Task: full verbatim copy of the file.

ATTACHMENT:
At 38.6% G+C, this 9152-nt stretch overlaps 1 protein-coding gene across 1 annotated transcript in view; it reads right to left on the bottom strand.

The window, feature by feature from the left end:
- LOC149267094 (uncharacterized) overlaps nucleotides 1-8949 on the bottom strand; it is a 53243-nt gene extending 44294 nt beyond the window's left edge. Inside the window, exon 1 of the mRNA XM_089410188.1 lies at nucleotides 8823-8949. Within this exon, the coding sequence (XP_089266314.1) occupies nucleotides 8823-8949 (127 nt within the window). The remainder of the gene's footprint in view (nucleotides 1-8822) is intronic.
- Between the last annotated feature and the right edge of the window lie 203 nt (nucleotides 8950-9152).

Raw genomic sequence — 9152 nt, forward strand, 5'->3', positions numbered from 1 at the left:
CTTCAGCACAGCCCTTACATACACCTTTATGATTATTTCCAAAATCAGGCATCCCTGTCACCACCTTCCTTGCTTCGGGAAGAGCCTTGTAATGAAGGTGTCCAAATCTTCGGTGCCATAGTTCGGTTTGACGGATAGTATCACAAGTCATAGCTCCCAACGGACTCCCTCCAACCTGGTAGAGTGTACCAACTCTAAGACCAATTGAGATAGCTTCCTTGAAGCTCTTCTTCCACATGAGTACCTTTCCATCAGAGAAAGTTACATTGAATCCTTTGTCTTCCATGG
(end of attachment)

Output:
At 38.6% G+C, this 9152-nt stretch overlaps 1 protein-coding gene across 1 annotated transcript in view; it reads right to left on the bottom strand.

The window, feature by feature from the left end:
- LOC149267094 (uncharacterized) overlaps nucleotides 1-8949 on the bottom strand; it is a 53243-nt gene extending 44294 nt beyond the window's left edge. Inside the window, exon 1 of the mRNA XM_089410188.1 lies at nucleotides 8823-8949. Within this exon, the coding sequence (XP_089266314.1) occupies nucleotides 8823-8949 (127 nt within the window). The remainder of the gene's footprint in view (nucleotides 1-8822) is intronic.
- Between the last annotated feature and the right edge of the window lie 203 nt (nucleotides 8950-9152).

Raw genomic sequence — 9152 nt, forward strand, 5'->3', positions numbered from 1 at the left:
CTTCAGCACAGCCCTTACATACACCTTTATGATTATTTCCAAAATCAGGCATCCCTGTCACCACCTTCCTTGCTTCGGGAAGAGCCTTGTAATGAAGGTGTCCAAATCTTCGGTGCCATAGTTCGGTTTGACGGATAGTATCACAAGTCATAGCTCCCAACGGACTCCCTCCAACCTGGTAGAGTGTACCAACTCTAAGACCAATTGAGATAGCTTCCTTGAAGCTCTTCTTCCACATGAGTACCTTTCCATCAGAGAAAGTTACATTGAATCCTTTGTCTTCCATGG